Exploring Capitol Reef National Park & Canyonlands

Of all the national parks we visited last month, we spent the least amount of time in Capitol Reef and Canyonlands.  We just didn’t have the time and had to make a decision.  Each park was en route to our overnight destination and we thereby had time only to see the highlights and complete the Junior Ranger books.

Capitol Reef National Park

Capitol Reef National Park

Capitol Reef’s rich cultural history dates back to early hunters and gatherers and more recently Mormon pioneers who settled the area in the 1800s. Around 500 CE, Fremont Culture changed from food foraging groups, to farmers of corn, beans and squash. Petroglyphs etched in rock walls and painted pictographs remain as sacred remnants of the ancient Indians’ saga. Explorers, Mormon pioneers and others arrived in the 1800s, settling in what is now the Fruita Rural Historic District. They planted and nurtured orchards of apples, pears, and peaches.

If you visit Capitol Reef National Park and have the time, I would suggest checking out their Family Fun Backpack available at the visitor center.  The pack is full of pioneer games and tools to read a contour maps, identify night constellations, and improve your bird-watching skills. The Ripple Rock Nature Center is open in the summer months.  Here kids can explore spin wool, make cornmeal on a prehistoric grinding stone, and learn to identify fossils.

Our Highlights at Capitol Reef

  • Stopped at the visitor center and watched the park movie
  • Toured the the historic Gifford Homestead
  • Enjoyed a fresh baked fruit pie
  • Drove the Scenic Drive
  • Took the Junior Ranger pledge
  • Visited the petroglyph panel and historic schoolhouse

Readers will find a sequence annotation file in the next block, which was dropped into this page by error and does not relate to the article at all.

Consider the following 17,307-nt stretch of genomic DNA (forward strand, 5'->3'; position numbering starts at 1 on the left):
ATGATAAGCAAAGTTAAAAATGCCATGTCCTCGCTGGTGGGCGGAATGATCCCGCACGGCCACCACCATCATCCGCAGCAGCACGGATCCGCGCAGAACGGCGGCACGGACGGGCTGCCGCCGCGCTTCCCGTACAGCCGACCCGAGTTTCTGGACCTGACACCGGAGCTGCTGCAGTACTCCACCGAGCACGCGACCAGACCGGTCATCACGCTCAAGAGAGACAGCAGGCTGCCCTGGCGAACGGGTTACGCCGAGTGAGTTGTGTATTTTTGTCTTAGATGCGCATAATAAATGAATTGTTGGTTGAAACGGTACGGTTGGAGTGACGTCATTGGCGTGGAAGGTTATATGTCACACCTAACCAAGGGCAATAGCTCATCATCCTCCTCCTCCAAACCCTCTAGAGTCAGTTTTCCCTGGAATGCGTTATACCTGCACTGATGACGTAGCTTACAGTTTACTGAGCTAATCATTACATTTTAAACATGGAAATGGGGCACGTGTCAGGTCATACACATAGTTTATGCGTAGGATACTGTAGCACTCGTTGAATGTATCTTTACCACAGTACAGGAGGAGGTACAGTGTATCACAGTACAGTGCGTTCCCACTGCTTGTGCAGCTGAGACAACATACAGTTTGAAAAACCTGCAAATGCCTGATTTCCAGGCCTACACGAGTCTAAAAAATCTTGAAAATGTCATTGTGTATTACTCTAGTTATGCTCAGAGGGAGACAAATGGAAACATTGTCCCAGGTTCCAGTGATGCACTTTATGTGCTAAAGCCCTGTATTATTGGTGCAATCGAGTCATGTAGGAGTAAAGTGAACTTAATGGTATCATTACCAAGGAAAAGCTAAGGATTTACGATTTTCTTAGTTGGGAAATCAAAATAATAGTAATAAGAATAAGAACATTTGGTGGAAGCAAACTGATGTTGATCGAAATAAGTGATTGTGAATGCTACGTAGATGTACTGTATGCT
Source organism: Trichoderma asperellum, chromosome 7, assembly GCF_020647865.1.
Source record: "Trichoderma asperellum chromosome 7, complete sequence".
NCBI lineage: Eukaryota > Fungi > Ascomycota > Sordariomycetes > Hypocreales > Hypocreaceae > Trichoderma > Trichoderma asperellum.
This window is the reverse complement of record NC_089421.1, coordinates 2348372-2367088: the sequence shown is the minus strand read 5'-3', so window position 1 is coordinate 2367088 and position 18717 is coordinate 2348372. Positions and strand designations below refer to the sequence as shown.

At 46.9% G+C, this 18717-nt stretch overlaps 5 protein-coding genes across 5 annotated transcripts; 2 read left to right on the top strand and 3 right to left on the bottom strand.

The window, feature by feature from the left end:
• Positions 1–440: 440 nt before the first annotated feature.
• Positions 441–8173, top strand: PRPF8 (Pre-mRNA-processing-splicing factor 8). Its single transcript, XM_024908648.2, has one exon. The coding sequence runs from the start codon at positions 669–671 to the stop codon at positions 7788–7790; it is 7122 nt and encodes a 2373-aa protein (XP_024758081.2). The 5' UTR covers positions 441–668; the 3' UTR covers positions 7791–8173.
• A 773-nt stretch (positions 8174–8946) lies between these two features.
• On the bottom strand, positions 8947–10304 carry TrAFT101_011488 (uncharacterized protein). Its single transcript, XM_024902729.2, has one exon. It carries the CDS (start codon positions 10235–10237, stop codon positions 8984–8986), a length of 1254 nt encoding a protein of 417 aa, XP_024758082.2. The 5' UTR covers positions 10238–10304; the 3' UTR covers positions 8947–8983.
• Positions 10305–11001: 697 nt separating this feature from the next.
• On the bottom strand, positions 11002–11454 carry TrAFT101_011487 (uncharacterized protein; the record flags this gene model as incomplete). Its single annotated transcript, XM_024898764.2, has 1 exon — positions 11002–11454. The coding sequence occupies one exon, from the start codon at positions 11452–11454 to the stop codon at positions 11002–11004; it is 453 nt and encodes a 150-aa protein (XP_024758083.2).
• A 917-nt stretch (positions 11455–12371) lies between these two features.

Canyonlands National Park

Canyonlands National Park

Canyonlands National Park was impressive.  I think we were more in awe of the canyon here than we were of the Grand Canyon in Arizona.  The pictures don’t even do it justice.  The park is divided into four districts by the Green and Colorado rivers: the Island in the Sky, the Maze, the Needles, and the rivers themselves.  Canyonlands National Park preserves one of the last, relatively undisturbed areas of the Colorado Plateau. Carved out of vast sedimentary rock deposits, this landscape of canyons, mesas, and deep river gorges possesses remarkable natural features that are part of a unique desert ecosystem.

As The Island in the Sky is the most accessible district, offering expansive views from many overlooks along the paved scenic drive, this was the only district we had time to explore.  The Needles District offers more of a backcountry experience, requiring some hiking or four-wheel driving to see the area’s attractions and The Maze is a remote district requiring considerably more time and self-reliance to visit.

Like Capitol Reef, Canyonlands National Park also provides families with the opportunity to borrow an Explorer Pack. These packs contain binoculars, a hand lens, a naturalist guide, a notebook and more.  In addition, the Canyon Country Outdoor Education program has developed numerous curriculum packages for grades 1-6.

Our Highlights at Canyonlands

  • Stopped at the visitor center and watched the park movie
  • Drove the Scenic Drive
  • Took the Junior Ranger pledge

About Eva Varga

Eva is passionate about education. She has extensive experience in both formal and informal settings. She presently homeschools her two young children, teaches professional development courses through the Heritage Institute, and writes a middle level secular science curriculum called Science Logic. In addition to her work in education, she is an athlete, competing in Masters swimming events and marathons. In her spare time she enjoys reading, traveling, learning new languages, and above all spending time with her family. ♥

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